Over the past ten years, Daniel Mullins has worked at four Fortune 500 companies. He’s currently a software engineer at Cardinal Health, where he helps create PathWare, a program that helps doctors determine courses of treatment for cancer and rheumatoid arthritis.
His previous work includes web and intranet development for AutoZone and programming automation software for FedEx.
Cardinal Health is a Fortune 20 company, focusing on medical supplies, medical equipment, and medical software. The product I work on is a decision support tool, mainly for cancer.
Doctors enter a wide range of factors about the patient, like age, height, other diseases they have, the location of their cancer, whether it’s metastasized, etc. Then the program suggests the drug regimen, sets up the infusion, orders the drugs, has them sent to the cancer center, and keeps track of the dosing cycles for the patient.
Then we close the loop on the back end – if the regimen was successful, we can record that. If they ended up needing surgery or radiation, we can record that too.
I’ve got two spheres of technology that I use. In my personal freelance endeavors, I focus mainly on PHP, WordPress development, and Node.js.
My work at Cardinal is different from a lot of work I’ve done in the past, because we’ve completely decoupled the service layer from the web layer. Our set of APIs could be used by any number of applications. If we ever wanted to retrieve drugs from a drug cabinet in a hospital, and have those drugs be ordered and sent to a particular patient record, we could do all that because of the way we’ve written the APIs.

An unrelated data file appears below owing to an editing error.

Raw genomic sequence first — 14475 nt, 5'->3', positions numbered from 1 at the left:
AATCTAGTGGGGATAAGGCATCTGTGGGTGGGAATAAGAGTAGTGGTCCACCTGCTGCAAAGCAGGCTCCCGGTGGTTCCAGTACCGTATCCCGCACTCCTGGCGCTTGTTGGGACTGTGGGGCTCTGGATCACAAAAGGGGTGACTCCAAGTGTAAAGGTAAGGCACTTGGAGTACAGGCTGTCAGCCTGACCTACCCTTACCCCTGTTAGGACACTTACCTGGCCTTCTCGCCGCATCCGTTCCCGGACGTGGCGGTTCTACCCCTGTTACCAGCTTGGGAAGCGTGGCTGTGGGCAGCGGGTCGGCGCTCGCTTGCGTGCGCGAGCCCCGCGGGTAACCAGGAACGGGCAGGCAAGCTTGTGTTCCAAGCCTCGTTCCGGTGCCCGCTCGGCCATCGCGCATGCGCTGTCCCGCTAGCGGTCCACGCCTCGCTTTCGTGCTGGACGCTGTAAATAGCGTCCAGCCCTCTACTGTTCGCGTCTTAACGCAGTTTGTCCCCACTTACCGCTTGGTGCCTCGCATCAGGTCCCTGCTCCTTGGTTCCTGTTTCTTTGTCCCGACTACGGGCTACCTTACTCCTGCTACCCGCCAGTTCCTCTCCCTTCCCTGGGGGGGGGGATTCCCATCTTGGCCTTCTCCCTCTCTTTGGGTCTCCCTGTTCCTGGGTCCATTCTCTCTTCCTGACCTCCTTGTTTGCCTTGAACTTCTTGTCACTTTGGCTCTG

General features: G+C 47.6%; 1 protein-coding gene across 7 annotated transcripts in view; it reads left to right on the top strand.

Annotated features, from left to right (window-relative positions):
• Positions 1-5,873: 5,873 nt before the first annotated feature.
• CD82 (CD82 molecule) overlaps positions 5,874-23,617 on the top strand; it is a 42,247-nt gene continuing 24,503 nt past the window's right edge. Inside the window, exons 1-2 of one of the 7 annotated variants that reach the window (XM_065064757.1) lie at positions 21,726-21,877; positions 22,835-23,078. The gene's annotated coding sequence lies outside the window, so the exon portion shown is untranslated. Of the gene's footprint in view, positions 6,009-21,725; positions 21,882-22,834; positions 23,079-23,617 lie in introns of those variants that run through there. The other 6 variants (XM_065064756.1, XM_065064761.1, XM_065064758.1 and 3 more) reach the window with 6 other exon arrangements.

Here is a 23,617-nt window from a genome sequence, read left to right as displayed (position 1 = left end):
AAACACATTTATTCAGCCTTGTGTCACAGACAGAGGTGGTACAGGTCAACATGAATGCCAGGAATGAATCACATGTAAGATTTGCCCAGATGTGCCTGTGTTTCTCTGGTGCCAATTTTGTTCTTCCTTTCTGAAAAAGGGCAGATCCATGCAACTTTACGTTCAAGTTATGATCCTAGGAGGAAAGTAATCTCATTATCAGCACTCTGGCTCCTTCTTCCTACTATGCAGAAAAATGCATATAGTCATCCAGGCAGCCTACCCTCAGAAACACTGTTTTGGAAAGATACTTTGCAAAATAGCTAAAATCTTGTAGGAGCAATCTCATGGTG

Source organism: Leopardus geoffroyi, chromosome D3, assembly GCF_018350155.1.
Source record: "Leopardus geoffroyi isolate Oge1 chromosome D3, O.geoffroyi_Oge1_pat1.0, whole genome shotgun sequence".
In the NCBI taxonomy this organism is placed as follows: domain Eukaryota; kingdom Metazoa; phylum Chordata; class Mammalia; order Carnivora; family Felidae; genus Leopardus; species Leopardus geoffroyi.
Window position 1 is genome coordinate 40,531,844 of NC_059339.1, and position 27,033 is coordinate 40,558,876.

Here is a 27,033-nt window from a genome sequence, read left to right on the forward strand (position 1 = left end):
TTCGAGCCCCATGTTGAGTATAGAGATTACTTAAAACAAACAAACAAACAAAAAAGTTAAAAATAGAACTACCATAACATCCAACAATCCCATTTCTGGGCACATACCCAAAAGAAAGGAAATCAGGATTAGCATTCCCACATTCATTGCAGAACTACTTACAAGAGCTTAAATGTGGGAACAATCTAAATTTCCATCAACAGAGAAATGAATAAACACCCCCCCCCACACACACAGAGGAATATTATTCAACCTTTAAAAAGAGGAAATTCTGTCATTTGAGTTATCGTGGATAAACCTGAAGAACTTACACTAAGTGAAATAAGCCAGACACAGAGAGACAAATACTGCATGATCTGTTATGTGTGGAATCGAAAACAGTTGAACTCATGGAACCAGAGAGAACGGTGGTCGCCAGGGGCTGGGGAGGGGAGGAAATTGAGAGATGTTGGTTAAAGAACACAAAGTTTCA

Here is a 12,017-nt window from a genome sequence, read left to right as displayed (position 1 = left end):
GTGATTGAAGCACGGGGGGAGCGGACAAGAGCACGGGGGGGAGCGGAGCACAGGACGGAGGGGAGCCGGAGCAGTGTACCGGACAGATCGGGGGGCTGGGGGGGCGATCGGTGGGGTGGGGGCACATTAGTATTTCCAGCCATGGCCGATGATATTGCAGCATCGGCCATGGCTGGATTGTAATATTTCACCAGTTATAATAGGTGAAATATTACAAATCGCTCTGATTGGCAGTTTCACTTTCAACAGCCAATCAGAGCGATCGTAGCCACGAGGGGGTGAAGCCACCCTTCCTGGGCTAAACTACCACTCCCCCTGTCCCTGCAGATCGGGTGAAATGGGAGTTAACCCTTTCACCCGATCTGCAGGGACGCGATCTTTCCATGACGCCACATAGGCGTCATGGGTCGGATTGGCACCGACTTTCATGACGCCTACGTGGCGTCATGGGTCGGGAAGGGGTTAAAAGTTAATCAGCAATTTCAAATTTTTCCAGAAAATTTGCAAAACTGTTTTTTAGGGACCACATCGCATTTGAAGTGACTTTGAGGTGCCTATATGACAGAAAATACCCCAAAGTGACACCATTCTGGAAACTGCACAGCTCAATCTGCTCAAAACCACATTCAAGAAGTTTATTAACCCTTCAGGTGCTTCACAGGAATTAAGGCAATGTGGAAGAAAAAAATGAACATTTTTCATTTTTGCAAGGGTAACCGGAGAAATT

The application is currently written in Backbone.js, which is an unopinionated framework. That means it gives you the tools – the hammer, the nails, the screwdriver -, but not necessarily the instructions.
That’s great because you can put it together in whichever way is best for your team and application, whereas frameworks like Ember.js and Dojo are very opinionated. If you don’t put it together in the recommended way, chances are it’s not going to work.
PERL. It’s the language I got started with for hardcore programming. It’s the first one I got under the hood with. As you learn more and more languages, you’re going to find a lot of the syntax is the same, most of the looping constructs are the same, all of the logic constructs are the same.
I’ve worked for four Fortune 500 companies doing stuff I never earned a degree for. I taught myself everything I know.
I was able to accomplish that because of the openness and the sheer volume of information that exists for people to do what I did. My greatest assets have been web-development sites like Smashing Magazine, A List Apart, Codeacademy, and Treehouse.
I’ve had 10, and all have gone really well.
One of the sessions I did the other day was a college student who needed help with a final project. He had a list of seven things that had to be in the project, things like creating an attachment handler.
At first it felt like a morally gray area – I didn’t want to simply do his his project for him. Instead I explained how to do each one of these things, and he loved it. He told me, “You’ve taught me more in an hour and a half than my professor did all semester.
I said, “That’s scary… but OK!”
Use source control. I wish I could get every developer I work with to use source control… having a source control system has saved me on more than one occasion.
And it’s not as common as you’d think. Every Codementor session I’ve done, and I’ve asked them, “Okay, what source control are you using?” Every single time, the answer is, “What?” That’s when I tell them they need to get set up with Git.
When you weigh spending half an hour doing that, versus 30 days rebuilding everything you’ve lost, it’s a no-brainer.
So I rewound – we talked about HTTP status codes, how XML HTTP requests work, foundational things like that.
If you try and lay bricks over empty air, it’s all going to fall down. You have to build from the ground up so that all the knowledge the person needs to succeed is present.